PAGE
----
Introduction:Since 1945, when the first nuclear bomb was exploded by the Manhattan Project team in the US, nuclear weapons have proliferated across the globe. Currently, the US has about 7,000 warheads and the nations of the former Soviet Union have approximately 6,000. There are enough nuclear weapons in the world to destroy all civilization as we know it. They are perhaps the most powerful forces that man has ever wielded. Other countries that possess known nuclear capabilities are the United Kingdom, France, the People's Republic of China, Pakistan, and India. When first developed, nuclear weapons were completely strategic weapons. That is, they were not designed to destroy enemy weaponry; they were designed to destroy entire cities. However, there are now small, tactical nuclear weapons in addition to the others. Besides how powerful a nuclear weapon is, there are other differences between them. They can be either a fusion or a fission device, and they can be dropped from an airplane, fired from an artillery gun, or attached to various types of rockets.
The Fission Bomb:A fission bomb uses an uncontrolled nuclear fission chain reaction to release an enormous amount of energy in a small amount of time. Previously, you read about different ways that a fission chain reaction is controlled in a nuclear reactor. In a bomb all those safeguards are removed. There are no control rods and when uranium is used as the fuel, it is much more enriched than the 4% 235U in nuclear fuel rods. This means that there is less 238U and thus less neutrons are captured.
The fissile material (plutonium or uranium) in the bomb is usually surrounded by conventional explosives (non-nuclear). When the bomb is detonated, the conventional explosives are ignited. These explosives are designed to blow inwards, crushing the fissile material they surround. This compaction of the uranium or plutonium increases the chance that a stray neutron will strike a nucleus, inducing fission and the result runaway chain reaction. Once the nuclear material is compressed to the point of criticality (able to undergo a runaway nuclear reaction), a neutron "gun" fires. This "gun" shoots extra neutrons into the critical mass of fuel. This adds a lot of extra neutrons, which increase the chain reaction. As the chain reaction begins to grow exponentially, the inside of the bomb gets hotter and hotter. At a certain point, the pressure and heat are too intense for the casing, and it is ripped apart. Then the bomb explodes into the surrounding area and atmosphere, releasing fall-out and radioactivity into the environment. Additionally, the shock wave from the blast can level immense areas around the bomb. However, this area depends on the strength of the bomb. When the bomb explodes, the particles that made up the bomb are vaporized and enter the atmosphere as a fall-out cloud. The radioactive fall-out that is released consists of the fission products and the transuranic neutron-capture products, just like those in spent fuel rods. The difference is that the reaction in a bomb occurs at a much, much faster rate than that in a power plant.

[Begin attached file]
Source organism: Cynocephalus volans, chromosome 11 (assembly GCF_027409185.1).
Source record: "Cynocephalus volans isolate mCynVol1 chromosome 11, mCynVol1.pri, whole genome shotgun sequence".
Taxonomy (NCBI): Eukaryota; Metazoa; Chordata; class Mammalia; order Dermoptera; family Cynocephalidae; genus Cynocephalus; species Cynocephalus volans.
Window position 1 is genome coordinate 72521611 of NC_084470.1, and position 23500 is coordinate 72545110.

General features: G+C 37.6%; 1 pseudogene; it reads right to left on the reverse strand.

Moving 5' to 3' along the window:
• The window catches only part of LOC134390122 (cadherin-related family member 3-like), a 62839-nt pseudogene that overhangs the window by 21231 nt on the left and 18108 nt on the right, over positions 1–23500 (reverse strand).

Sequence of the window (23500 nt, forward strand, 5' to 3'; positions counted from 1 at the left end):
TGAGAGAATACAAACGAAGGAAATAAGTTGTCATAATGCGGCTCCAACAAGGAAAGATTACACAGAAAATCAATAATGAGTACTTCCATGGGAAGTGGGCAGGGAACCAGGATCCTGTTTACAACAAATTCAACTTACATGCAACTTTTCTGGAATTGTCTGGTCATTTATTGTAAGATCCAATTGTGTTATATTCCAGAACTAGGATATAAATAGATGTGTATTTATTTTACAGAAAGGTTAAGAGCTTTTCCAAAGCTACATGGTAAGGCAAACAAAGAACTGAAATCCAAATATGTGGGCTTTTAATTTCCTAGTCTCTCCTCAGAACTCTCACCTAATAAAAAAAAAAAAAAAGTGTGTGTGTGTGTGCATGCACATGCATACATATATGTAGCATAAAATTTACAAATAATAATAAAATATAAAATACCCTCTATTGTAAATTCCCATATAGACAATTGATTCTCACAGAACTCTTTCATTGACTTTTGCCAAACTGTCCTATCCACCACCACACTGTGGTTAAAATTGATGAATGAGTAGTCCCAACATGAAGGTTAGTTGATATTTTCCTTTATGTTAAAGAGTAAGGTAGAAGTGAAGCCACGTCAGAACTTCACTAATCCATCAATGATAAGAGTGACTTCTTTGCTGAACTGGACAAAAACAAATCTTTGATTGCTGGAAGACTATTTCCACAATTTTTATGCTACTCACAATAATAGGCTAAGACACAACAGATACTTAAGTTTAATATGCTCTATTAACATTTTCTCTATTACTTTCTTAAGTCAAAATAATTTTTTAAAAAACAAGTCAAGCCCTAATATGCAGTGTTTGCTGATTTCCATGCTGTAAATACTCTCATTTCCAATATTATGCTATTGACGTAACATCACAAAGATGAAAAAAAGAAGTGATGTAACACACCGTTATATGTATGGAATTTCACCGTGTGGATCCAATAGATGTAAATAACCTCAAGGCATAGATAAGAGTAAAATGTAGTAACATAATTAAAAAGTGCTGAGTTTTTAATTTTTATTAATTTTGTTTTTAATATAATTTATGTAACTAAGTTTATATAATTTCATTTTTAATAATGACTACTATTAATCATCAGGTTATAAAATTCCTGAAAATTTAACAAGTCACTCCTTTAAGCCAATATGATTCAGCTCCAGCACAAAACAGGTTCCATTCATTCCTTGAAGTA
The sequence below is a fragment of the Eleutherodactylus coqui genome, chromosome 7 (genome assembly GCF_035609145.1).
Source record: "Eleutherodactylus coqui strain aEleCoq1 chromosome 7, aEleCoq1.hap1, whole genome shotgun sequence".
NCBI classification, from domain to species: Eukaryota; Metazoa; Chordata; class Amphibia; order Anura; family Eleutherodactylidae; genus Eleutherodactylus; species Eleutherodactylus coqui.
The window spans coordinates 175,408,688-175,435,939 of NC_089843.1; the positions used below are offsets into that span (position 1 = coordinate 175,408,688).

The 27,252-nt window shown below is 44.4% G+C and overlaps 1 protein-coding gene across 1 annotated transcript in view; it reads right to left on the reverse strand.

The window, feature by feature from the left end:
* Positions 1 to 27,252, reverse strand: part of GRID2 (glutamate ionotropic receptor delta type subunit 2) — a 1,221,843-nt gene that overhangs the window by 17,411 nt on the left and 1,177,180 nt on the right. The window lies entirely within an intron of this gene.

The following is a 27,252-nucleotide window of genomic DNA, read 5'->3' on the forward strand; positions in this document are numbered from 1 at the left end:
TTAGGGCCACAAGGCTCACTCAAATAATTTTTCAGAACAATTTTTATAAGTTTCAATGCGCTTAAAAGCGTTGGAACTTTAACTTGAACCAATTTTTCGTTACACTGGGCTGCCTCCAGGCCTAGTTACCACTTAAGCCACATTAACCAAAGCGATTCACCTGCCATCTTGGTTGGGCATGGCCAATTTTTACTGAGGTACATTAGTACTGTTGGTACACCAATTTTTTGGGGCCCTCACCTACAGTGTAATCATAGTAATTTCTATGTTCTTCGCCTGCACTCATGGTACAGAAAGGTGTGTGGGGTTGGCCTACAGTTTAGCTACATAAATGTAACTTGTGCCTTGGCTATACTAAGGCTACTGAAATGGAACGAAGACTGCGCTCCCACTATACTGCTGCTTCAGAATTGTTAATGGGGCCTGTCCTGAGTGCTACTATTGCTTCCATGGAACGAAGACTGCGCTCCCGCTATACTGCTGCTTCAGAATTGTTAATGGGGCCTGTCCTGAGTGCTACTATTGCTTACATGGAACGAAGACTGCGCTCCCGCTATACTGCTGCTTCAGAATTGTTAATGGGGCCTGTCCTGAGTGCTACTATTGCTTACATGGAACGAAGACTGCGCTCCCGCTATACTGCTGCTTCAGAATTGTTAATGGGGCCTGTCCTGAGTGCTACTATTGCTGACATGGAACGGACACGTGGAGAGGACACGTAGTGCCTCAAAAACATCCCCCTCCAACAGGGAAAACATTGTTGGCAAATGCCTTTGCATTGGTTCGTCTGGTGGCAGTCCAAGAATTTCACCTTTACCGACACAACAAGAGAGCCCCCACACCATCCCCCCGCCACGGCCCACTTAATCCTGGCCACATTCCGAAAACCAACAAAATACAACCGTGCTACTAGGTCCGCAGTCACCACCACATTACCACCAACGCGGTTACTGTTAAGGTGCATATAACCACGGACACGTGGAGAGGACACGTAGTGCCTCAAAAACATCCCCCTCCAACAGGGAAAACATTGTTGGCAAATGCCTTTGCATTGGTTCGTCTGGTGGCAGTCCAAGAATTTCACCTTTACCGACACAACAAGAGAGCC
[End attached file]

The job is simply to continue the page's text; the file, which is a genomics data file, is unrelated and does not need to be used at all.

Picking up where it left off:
Thermonuclear Fusion Bombs:Fusion bombs have two main stages. These are called the "primary" and the "secondary". The primary reaction is a regular fission chain reaction. The radiation from this reaction is used to heat the interior of the bomb to temperatures where a fusion reaction can be sustained. Also, the neutrons produced from the fission reactions are used in the secondary (fusion) part of the reaction. The secondary is composed of lithium-deteuride (deuteride is basically deuterium, which is 2H). The lithium deteuride, under intense heat, splits apart into lithium (6Li) and deuterium ions. The neutrons produced from the primary (fission) reaction react with the 6Li to produce 4He and 3H. This reaction can be expressed in the following equation:
1 neutron + 6Li 4He + 3H
A thermonuclear fusion bomb is generally a lot more powerful than a fission bomb. Interestingly, the harmful fall-out from a fusion bomb is generated mostly from the products of the primary (fission) reaction. These are the fission products and the transuranic products, just like in the fall-out of a standard fission bomb.
Aftermath:If all the nuclear weapons in the world were used, then all of humanity would most like be destroyed. This is for several reasons. Firstly, most major cities would be destroyed by incoming warheads. However, this would leave some areas untouched. Thes e areas would most likely be reached by radioactive fall-out blown by the wind. These would be the immediate repurcussions.
Later, the world would go into what is called "Nuclear Winter". Global temperatures would drop significantly, as well as the amount of sunlight received by the earth. This is very similar to what is believed happened to the dinosaurs. It is believed th at a large asteroid collided with the earth, and stirred up a lot of dust into the atmosphere. This blotted out the sun, and plants died. With very few plants to eat, the dinosaurs (and many other animals) went extinct. Nuclear winter would be a lot like this. The only difference is that there the dust would be raised up by impacting nuclear warheads and their explosions. Additionally, the dust would be radioactive. The combination of radioactivity, lack of food, and lowering temperatures cause a Nuclear Holocaust, with the chances of humans surviving it very low.
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